Surely a must-buy for any dance music fan, SMD proved themselves worthy of the hype and hopefully will continue to please in years to come. Great singles, amazing live and a fantastic album.
    words: Simjob

    7. Toddla TSkanky Skanky
    2009 has in many ways been this man’s year. The meteoric rise of Tom Bell, a.k.a. Toddla T, can easily be explained if you’ve ever read an interview with him, listened to him on the radio or in fact listened to any of his tunes. Almost single-handedly bringing the side of Sheffield’s sound back to the fore is no mean feat but one that rests comfortably on the Toddla’s shoulders. He’s infectious and he’s brilliant.

    Skanky Skanky is a record that wants to be played loud, proud and in spite of any club sensibilities you may have. Bass-led, sounds accompanied by superb cameos from featured friends, especially Mr Versatile, create an album that is youthful and hedonistic in spirit while the solid production and force that it hits you with belie the age of the man himself. A simply fantastic album.
    words: Simjob

    8. KasabianWest Ryder Pauper Lunatic Asylum
    Every song on this album is genius. The choice of song order is absolutely perfect. Despite there being an equal measure of mellow songs and rifftastic anthems, each song leads brilliantly into the next and you are never left feeling slapped by an abrupt change of pace.

    Rarely does an album with so many catchy singles flow so well. Normally, if you want to make a great album that flows from start to finish, you have to sacrifice single success a bit.

    But not West Ryder…. It is so easy to get into and love this album. And sometimes you need that, an album where you don’t have to be a snobby little bitch music lover where you have to try to “get” the sound that is being “portrayed”. This is straightforward brilliance.
    words: chapperdeemus

    9. The xxxx
    From obscurity to almost universal celebration, the xx have had quite a year; their success is however well deserved and their debut album is something of a masterpiece.

    Romy Madley Croft and Oliver Sim provide the perfect counterpart to each other’s vocals while soft instrumentals build into seemingly intense crescendos only to fade away like the half whispered, half sung lyrics.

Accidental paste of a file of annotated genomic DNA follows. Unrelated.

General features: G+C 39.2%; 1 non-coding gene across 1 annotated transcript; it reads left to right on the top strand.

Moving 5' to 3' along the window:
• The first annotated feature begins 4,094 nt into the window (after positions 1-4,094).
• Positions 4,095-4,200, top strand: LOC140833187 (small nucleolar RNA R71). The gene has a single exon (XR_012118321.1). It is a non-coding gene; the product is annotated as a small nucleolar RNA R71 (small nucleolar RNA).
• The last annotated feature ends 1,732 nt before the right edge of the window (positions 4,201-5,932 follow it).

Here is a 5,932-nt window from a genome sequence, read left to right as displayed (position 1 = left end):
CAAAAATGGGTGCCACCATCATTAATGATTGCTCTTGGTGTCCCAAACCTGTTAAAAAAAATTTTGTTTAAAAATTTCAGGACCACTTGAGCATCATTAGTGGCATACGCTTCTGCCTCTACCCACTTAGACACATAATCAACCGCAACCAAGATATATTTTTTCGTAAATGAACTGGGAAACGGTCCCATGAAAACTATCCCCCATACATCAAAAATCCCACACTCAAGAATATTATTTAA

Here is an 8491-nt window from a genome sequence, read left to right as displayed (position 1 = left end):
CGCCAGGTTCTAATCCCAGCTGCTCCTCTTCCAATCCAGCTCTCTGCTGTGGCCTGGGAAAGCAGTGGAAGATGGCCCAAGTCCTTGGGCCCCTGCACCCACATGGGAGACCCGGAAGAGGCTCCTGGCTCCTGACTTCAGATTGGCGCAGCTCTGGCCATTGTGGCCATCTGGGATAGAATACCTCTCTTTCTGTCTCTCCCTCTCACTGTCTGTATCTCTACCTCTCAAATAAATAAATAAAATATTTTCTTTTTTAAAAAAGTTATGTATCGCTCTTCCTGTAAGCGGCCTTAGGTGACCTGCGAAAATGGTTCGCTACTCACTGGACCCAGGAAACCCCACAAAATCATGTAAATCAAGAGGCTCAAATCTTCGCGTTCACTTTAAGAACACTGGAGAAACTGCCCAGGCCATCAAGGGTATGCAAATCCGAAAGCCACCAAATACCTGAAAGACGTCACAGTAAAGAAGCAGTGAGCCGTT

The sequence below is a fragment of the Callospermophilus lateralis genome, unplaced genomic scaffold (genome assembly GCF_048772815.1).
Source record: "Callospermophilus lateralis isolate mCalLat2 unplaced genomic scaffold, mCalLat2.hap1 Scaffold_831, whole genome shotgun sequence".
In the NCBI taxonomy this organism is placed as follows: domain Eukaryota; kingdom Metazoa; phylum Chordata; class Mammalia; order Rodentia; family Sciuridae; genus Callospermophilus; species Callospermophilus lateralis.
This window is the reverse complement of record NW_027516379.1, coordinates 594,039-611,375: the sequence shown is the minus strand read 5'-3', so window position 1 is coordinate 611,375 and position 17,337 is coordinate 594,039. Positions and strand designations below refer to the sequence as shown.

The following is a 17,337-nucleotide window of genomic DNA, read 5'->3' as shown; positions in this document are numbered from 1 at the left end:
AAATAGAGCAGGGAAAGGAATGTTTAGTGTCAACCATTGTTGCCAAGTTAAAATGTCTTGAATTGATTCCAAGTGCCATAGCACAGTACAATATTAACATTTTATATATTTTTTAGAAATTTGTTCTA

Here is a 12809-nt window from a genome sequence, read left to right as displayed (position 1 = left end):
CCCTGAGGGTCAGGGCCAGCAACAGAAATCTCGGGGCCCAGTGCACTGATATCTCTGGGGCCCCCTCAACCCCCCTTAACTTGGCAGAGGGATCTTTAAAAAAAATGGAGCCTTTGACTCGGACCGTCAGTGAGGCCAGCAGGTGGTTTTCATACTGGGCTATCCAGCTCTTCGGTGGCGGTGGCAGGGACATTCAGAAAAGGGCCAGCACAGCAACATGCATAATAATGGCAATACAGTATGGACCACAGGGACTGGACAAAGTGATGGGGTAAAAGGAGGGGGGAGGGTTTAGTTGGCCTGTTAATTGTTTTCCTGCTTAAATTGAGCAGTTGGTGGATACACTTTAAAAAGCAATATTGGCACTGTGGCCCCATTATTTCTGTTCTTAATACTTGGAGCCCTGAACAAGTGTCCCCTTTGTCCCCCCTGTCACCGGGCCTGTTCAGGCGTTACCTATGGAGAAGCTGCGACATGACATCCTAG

A truly individual record, the album can easily be described as “lovers’ rock…for lovers who can’t help but talk about their love”. This perfectly sums up the sensual, sometimes frustrated, sometimes quietly confident lyrical content of many of the tracks that leaves the listener in somewhat of a limbo deep within Croft’s and Sim’s relationship.

    A true friend through the night, the album grows with every listen and I hope we’ll be hearing a lot more from this London-based group in the years to come.
    words: Simjob

    10. Mumford & SonsSigh No More
    It was fantastic to hear this multi-instrumental band go through the stages. Seeing them in May for the first time supporting The Maccabees, in July at [event]Oxegen Festival[event], then in August at [event]Field Day Festival[/event], their progression was phenomenal.

    By the time I saw them for their headline tour in October, the band were brimming with confidence to match their ever-present talents.

    They finished the year by bringing out one brilliantly produced LP. With songs like Sigh No More, Dustbowl Dance and Thistle and Weeds, the quartet are keeping Britain in touching distance with American bands like Fleet Foxes, Monsters of Folk and Bon Iver in the folk takeover of 2009.
    words: chapperdeemus